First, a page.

World’s most active volcano erupts after 3-month pause


Kilauea, one of the most active volcanoes in the world, erupted after a three-month pause on Wednesday. The volcano spewed fountains of glowing lava- at a safe distance from people and structures- in a national park on Hawaii’s Big Island.
A glow was detected in webcam images from Kilauea’s summit early on Wednesday, indicating an eruption event within the Halemaumau crater in the summit caldera, the US Geological Survey’s Hawaiian Volcano Observatory said. The images show fissures at the base of the crater generating lava flows on the crater floor’s surface, the observatory said.
Before issuing the eruption notice, the observatory said increased earthquake activity and changes in the patterns of ground deformation at the summit began Tuesday night, indicating the movement of magma in the subsurface. “There’s no reason to expect this to transition into a rift eruption that would threaten any communities here on the island with lava flows or anything like that.” All activity was within a closed area of Hawaii Volcanoes National Park. “The lava this morning is all confined within … the summit caldera. So plenty of room for it still to produce more without threatening any homes or infrastructure,” park spokesperson Jessica Ferracane said. Park officials are bracing for crowds to arrive as the eruption is visible from many overlooks.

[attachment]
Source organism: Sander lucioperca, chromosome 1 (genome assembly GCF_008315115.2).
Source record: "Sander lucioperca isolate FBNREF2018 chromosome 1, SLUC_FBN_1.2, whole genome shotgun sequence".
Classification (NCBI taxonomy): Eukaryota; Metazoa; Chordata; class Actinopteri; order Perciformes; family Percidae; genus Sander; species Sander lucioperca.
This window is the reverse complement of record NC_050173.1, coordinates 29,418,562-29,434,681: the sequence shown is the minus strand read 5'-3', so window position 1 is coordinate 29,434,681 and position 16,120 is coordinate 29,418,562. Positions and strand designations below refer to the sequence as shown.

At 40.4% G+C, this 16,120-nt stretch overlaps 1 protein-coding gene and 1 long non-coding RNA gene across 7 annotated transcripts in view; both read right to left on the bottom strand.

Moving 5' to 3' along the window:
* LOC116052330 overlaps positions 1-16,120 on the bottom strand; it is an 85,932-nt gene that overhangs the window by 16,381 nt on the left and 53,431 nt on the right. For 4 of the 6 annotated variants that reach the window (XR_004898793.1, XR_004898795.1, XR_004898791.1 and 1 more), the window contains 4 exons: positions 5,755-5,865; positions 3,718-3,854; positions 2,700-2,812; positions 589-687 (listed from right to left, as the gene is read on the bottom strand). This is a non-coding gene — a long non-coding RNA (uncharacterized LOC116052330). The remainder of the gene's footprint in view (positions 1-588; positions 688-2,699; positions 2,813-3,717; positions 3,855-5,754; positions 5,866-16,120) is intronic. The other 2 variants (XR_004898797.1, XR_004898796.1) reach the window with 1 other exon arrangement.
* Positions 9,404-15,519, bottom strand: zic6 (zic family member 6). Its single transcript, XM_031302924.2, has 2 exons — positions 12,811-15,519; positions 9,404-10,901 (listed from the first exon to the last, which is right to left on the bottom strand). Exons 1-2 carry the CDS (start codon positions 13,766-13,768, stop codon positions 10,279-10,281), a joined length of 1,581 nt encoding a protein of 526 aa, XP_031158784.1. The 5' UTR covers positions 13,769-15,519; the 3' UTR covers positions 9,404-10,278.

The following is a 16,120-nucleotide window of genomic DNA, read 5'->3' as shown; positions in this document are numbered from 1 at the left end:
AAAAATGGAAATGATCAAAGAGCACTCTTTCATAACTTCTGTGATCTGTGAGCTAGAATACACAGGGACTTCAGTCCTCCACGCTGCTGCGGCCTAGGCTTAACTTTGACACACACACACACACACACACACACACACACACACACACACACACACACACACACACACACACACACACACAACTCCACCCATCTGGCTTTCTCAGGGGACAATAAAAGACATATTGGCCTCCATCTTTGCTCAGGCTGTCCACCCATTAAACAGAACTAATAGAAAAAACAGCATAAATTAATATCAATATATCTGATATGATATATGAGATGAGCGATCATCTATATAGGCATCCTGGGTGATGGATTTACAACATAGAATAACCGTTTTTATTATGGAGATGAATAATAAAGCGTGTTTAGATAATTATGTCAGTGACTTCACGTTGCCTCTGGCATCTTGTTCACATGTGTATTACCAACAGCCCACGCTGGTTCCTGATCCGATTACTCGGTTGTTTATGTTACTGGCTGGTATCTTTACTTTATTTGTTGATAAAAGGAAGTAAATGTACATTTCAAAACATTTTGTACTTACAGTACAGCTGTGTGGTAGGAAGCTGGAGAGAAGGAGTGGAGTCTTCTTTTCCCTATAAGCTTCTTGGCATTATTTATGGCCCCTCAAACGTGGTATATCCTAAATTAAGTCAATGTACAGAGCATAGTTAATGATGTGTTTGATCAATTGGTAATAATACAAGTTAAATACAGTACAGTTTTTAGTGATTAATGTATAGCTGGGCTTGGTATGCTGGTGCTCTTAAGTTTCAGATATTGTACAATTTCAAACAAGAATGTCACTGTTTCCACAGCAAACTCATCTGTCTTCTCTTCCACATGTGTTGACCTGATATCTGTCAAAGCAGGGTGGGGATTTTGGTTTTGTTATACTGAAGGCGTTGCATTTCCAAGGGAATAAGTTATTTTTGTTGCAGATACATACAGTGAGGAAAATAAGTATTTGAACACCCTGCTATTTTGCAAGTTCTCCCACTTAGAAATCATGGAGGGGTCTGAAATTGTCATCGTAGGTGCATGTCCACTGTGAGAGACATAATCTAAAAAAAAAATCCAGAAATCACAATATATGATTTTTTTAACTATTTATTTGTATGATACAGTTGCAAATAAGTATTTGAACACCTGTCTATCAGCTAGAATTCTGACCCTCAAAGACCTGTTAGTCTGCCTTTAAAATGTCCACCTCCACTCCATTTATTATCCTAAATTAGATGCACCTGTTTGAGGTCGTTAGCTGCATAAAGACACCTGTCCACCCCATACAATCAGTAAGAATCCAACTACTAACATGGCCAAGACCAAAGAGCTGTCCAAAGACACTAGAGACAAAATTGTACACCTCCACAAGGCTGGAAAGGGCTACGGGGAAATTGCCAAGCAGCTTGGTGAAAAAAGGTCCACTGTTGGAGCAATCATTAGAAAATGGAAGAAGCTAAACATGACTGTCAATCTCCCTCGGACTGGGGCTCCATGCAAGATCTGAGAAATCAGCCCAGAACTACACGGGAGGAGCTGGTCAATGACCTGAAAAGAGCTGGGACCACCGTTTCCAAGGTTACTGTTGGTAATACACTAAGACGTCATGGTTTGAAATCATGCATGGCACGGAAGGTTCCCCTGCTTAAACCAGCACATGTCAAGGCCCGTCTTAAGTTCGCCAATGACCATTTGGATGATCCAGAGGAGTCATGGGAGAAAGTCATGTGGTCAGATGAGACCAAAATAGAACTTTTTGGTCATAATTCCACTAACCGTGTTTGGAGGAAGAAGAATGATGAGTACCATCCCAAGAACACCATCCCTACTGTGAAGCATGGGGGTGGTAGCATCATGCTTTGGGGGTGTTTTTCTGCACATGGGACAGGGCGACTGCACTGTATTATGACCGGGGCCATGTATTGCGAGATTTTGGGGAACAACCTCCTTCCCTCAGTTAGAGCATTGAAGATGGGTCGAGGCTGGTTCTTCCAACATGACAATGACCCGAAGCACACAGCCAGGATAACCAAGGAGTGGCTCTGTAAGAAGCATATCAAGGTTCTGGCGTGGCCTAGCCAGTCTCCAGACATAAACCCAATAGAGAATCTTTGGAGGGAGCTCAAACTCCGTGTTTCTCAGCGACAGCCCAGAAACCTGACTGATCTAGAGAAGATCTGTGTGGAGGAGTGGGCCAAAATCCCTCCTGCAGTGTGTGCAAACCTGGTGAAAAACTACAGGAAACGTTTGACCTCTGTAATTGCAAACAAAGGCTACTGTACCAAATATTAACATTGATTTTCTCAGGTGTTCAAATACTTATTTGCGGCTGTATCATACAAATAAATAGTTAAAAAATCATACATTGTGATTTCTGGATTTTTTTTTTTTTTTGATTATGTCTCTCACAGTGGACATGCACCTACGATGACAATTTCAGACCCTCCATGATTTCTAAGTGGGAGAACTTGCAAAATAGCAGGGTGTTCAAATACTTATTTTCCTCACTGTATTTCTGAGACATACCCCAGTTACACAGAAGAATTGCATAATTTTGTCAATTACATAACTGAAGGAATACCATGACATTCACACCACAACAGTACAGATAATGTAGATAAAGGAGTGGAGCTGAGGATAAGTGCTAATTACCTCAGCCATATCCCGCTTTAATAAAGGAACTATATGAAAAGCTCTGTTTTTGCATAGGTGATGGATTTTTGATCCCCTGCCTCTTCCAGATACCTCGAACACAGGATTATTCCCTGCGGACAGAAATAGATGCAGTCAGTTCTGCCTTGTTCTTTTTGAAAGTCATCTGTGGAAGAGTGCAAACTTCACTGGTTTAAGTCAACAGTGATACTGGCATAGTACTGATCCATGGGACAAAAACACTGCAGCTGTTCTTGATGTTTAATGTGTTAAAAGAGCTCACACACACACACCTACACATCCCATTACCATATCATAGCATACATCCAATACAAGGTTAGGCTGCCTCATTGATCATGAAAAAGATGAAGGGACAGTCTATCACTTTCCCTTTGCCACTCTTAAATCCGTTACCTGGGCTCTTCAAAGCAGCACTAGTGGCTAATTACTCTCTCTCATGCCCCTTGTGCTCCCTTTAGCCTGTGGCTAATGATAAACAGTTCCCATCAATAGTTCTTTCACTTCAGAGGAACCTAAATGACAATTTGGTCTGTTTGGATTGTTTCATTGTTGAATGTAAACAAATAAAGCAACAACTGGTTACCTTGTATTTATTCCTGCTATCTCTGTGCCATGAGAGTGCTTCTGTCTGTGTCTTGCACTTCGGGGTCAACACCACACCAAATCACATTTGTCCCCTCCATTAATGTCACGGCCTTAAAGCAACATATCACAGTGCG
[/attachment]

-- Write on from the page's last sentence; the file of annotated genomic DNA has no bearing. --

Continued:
Residents of Pahala, 30 kilometres downwind of Kilauea’s summit, reported a very light dusting of gritty fine ash and “Pele’s hair”- glass particles that form when lava erupts from a fissure and rapidly cools- named for the Hawaiian goddess of volcanoes, the observatory said. Several eyewitnesses and residents of nearby towns were jolted awake by two small earthquakes early on Wednesday. Witnesses also reported seeing “at least” 15 fountains, which died down by mid-morning. According to the observatory, fountain heights decreased from 13 feet to 30 feet but red bursts could be seen on the USGS livestream throughout the afternoon.